What are the most important things to consider when buying a couch?
Friday, October 5, 2018
Cushion construction is the single most important factor in the lifespan (and comfort) of your sofa,couch or chair.
A recent furniture industry study indicates that the majority of consumers expect their new couches to last only 3–5 years.
Ten years ago the expected lifespan of a couch was 5–10 years.
A couch with an expected lifespan of only 3–5 years can also be expected to begin wearing out (losing its shape and resilience) within 1–3 years of purchase.
Most frames and fabrics can be expected to last at least five years, even when they are extremely inexpensive. Cushions are not so forgiving.
By far the most commonly sold cushion construction for couches manufactured over the past decade uses a 1.8 density foam core.
This foam core is usually anywhere from 4″ - 6″ thick and is typically wrapped in a dacron polyester fiber.
A 4″ thick 1.8 density HR (High Resiliency) foam cushion can be expected to last about 2 years with average use before the foam begins to lose its ability to bounce back and keep its shape .
A 5″ thick 1.8 density HR (High Resiliency) foam cushion can be expected to last about 3 years with average use before the foam begins to lose its ability to bounce back and keep its shape . (It will still be “usable” for another couple of years before needing to be replaced.)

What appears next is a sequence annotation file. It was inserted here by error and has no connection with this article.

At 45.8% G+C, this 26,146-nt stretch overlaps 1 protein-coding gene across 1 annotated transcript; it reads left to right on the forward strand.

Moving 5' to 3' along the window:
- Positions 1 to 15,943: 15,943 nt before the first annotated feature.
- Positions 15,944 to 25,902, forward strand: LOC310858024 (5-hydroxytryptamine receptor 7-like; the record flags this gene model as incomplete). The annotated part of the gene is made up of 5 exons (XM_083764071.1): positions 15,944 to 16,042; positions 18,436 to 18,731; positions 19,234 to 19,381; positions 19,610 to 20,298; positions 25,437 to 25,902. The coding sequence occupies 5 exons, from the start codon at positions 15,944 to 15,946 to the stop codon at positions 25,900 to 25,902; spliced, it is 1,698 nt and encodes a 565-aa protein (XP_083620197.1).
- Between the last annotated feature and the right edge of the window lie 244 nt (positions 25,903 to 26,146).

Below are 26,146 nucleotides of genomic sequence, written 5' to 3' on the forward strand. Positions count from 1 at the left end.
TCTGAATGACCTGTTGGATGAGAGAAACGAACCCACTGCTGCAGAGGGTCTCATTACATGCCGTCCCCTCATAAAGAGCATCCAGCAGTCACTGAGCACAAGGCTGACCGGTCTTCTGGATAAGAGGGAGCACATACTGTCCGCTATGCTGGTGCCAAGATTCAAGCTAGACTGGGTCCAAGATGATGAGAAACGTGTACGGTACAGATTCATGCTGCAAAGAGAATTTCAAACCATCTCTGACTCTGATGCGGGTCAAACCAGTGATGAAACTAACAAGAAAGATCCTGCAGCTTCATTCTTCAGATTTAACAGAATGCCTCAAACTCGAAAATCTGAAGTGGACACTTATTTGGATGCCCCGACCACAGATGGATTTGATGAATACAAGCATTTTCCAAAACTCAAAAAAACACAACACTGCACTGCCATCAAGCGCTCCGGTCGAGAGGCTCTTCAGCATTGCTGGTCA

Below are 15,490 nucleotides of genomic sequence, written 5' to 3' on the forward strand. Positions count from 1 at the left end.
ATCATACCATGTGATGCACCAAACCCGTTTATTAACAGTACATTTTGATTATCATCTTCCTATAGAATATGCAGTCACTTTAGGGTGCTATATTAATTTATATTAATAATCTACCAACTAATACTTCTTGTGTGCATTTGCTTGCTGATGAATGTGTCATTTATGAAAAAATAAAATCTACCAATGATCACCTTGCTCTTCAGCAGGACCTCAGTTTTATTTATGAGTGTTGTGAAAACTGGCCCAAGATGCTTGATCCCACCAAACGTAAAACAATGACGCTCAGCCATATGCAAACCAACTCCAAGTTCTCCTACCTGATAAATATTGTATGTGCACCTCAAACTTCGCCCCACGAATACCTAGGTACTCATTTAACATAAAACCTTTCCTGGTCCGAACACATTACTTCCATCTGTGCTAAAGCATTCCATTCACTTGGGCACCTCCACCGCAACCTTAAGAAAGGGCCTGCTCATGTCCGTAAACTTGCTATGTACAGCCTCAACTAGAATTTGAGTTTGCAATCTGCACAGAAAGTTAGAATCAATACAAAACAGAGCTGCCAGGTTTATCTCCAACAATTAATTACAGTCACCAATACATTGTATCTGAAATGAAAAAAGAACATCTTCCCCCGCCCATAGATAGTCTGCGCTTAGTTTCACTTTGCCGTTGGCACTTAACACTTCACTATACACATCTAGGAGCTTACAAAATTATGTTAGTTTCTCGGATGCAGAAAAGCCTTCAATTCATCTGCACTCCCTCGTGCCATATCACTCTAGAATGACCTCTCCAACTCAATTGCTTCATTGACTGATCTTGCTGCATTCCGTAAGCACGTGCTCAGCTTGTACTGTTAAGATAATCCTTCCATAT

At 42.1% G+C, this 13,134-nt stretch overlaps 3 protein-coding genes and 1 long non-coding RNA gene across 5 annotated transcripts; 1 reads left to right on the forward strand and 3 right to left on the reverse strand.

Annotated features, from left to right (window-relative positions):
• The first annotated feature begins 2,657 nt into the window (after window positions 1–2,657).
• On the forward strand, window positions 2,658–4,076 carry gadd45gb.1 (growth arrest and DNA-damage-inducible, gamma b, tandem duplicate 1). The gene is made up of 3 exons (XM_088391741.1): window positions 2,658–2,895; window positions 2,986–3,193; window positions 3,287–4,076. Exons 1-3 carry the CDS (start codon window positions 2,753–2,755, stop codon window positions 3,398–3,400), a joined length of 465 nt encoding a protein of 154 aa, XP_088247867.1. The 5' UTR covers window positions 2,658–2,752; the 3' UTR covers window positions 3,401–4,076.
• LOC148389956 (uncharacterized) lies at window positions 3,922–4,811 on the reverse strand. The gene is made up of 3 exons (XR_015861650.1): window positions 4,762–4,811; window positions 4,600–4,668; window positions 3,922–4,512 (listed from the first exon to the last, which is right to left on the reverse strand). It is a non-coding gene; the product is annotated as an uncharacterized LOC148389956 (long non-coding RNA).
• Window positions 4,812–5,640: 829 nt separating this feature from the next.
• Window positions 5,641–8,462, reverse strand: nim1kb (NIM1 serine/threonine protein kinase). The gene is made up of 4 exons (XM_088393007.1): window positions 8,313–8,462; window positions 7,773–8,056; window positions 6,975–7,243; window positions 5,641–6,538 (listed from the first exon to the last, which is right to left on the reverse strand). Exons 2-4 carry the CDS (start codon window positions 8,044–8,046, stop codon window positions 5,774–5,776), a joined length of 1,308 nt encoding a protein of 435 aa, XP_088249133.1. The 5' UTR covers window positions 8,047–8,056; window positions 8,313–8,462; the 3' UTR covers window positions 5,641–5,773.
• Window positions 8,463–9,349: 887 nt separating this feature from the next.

Foams that are not High Resiliency will deteriorate more rapidly.
There are many couches sold with cheaper (and lighter weight) 1.5 density foam that will deteriorate even more rapidly, sometimes within one year of purchase.
The overall thickness of the cushion may or may not be an indication of a cushion’s durability. “Value priced” couches will often have cushions that are bulked up with several inches of polyester fiber around the foam core.
That polyester fiber will rapidly compress causing the cushion to lose its shape. Better quality sofas typically use 1″ - 1.5″ of fiber on each side of the cushion.
Lower quality couches may use up to 3″ of fiber on each side. Thick layers of fiber are a cheap way to bulk up a cushion, ignoring the fact that it will also hasten the cushion’s deterioration.
Warranties (including extended warranties) are worded so that this is considered “normal wear.” Retailers almost never replace “worn out” cushions under a warranty.
When shopping for a couch always test the cushions by picking them up. As a general rule if the seat cushions feel “light” you are looking at a couch with a very short expected lifespan.
If you want to get more than 5 years of use from your couch you will need to find a couch with a better quality cushion.
Higher priced couches generally use thick higher density foams with at least a 2.0 density but preferably higher.
Many higher end couches will also be available with cushions fabricated with coil springs inside. This construction will generally last considerably longer than the 1.8 density foams.